Nonprofit, nonpartisan journalism. Supported by readers.

Donate
Topics

Republicans struggle to put Michel complaint behind them

The GOP’s strategy at last week’s ethics hearing only created more buzz and raised more questions.

Sen. Geoff Michel consulting with his attorney at Friday's Ethics Committee hearing.

If state Senate Republicans were hoping Friday’s floor debate on voter ID would drown out the ethics hearing on Sen. Geoff Michel, they were mistaken.

It’s becoming the trademark of how the majority caucus has handled fallout from the affair between former Senate Majority Leader Amy Koch and former Senate GOP communications director Michael Brodkorb. Any attempt to put the scandal behind them creates more buzz and raises more questions.

The hearing into the complaint that Michel deliberately misstated when Republican leaders acted on the affair stumbled from the start. Republican Chair Michelle Fischbach tried and failed to convince the panel’s two DFLers that Brodkorb’s pending lawsuit severely restricted Michel from disclosing many details. Instead, under sharp questioning, Michel, Fischbach and Republican Bill Ingebrigtsen were forced to dodge and weave, leaving the impression they were clouding instead of clearing the air.

After a nearly three-hour debate, the committee deadlocked on whether to dismiss the complaint, filed by Sen. Sandy Pappas, or find probable cause to proceed with an investigation. The plan was to reconvene after the Senate debate on the voter ID amendment.  But Fischbach, with her DFL colleagues waiting in the hearing room, canceled the meeting via a news release with the promise that action would be taken “within 30 days of receiving the complaint.”

Article continues after advertisement

DFLers were steaming.

“The only action that is legitimate to adjourn the committee” has to come with a vote, said DFL committee member Kathy Sheran. “Senator Fischbach has no authority to unilaterally change that.”

Sheran said that during the Senate floor debate Fischbach had approached her and fellow DFL committee member John Harrington about not reconvening so Fischbach could get more information about the legal boundaries of the case. “But her timeline for meeting again was too vague,” Sheran said.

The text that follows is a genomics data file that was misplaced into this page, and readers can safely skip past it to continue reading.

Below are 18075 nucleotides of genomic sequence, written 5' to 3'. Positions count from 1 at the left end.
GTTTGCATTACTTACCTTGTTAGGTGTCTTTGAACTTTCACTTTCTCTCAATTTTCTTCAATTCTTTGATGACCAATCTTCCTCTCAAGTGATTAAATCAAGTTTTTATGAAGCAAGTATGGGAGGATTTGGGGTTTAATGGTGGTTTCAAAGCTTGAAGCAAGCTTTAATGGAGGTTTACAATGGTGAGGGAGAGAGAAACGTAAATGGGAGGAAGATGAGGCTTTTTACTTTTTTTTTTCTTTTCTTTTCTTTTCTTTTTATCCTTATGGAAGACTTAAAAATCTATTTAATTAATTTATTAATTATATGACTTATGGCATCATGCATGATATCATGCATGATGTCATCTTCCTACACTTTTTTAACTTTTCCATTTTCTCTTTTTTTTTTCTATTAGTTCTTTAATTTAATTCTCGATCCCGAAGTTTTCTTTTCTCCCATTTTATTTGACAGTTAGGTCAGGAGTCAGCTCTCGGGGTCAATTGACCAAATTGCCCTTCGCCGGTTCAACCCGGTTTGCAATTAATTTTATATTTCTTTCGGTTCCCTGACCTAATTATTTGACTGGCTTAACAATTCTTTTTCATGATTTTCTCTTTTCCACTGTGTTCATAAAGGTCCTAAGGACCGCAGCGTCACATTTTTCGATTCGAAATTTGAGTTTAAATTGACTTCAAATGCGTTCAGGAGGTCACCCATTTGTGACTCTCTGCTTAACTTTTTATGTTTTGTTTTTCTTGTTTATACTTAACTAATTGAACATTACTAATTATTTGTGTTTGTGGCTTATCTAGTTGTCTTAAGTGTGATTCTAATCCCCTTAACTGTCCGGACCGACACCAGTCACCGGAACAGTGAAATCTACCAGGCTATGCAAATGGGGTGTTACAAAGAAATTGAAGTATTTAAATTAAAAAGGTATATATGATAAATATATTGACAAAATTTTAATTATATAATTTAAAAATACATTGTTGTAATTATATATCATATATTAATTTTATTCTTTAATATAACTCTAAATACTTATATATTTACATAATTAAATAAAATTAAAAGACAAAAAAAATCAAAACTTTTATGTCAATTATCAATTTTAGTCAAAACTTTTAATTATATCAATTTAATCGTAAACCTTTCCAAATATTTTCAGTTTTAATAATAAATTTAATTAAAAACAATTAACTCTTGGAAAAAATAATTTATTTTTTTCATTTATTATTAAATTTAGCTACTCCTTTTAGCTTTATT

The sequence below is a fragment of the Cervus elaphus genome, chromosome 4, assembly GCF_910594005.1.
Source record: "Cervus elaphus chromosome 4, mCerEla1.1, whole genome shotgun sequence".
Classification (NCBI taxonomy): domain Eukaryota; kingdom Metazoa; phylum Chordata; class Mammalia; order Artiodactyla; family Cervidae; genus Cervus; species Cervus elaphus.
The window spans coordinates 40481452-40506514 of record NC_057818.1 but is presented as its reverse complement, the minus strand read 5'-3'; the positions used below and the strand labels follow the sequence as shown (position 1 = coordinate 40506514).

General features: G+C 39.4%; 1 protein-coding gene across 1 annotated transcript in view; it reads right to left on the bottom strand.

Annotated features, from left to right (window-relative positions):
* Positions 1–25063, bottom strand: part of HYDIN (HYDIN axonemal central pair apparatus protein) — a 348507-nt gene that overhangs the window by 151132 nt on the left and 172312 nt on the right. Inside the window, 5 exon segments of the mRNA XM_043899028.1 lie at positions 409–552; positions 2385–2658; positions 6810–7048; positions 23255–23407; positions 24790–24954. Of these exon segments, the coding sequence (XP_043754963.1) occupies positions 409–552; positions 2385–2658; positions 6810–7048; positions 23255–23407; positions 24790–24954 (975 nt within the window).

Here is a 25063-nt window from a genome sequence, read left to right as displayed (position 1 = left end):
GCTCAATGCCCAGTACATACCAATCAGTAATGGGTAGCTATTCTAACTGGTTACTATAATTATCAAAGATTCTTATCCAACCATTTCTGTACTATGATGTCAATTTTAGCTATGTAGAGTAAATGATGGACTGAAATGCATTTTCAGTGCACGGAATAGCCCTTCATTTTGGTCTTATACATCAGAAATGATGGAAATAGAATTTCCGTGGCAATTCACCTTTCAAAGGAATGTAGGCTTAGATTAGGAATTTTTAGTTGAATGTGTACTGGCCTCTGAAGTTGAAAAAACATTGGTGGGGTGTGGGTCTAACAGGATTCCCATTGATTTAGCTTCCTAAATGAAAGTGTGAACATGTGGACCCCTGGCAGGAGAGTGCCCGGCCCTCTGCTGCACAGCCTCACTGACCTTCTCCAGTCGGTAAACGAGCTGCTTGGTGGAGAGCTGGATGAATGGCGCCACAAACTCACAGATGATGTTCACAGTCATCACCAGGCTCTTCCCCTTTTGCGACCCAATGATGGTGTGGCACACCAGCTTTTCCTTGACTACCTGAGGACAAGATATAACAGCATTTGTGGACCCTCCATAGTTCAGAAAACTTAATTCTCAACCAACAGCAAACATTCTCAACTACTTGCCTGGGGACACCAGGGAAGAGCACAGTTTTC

Pointed questions

The hearing’s outcome may have been unavoidable. DFLers had pointed questions: How many staff members had complained about the affair? When, specifically, did Michel confront Koch? And who in Senate human resources was consulted?

The answers to those questions could be important in a wrongful termination lawsuit Brodkorb may bring. Republicans stated at the outset that the potential lawsuit limited their responses.

But ultimately, unless the hearing is never reconvened, the ethics committee will have to come to a resolution. Because the even partisan split is designed to produce a bipartisan conclusion, a decision will require the patience and the strategy of a chess game. But Republican leaders in both houses have indicated they want the 2012 legislative session to conclude as soon as possible.  

Michel characterized the ethics complaint as “just part of the game of politics.” In noting the DFL timing of the complaint, he observed there was no point in addressing a scandal in January when you can keep it going until March. 

And into April. The DFL minority still has a few more weeks to turn the fizzled hearing into a political opportunity. At a minimum, they can ask when, and if, the hearing will be rescheduled. Even more likely, they can call for a ruling on the procedural dispute.

As Republican Ingebrigtsen lamented during the hearing: “It’s all dragging us through the mud even further.”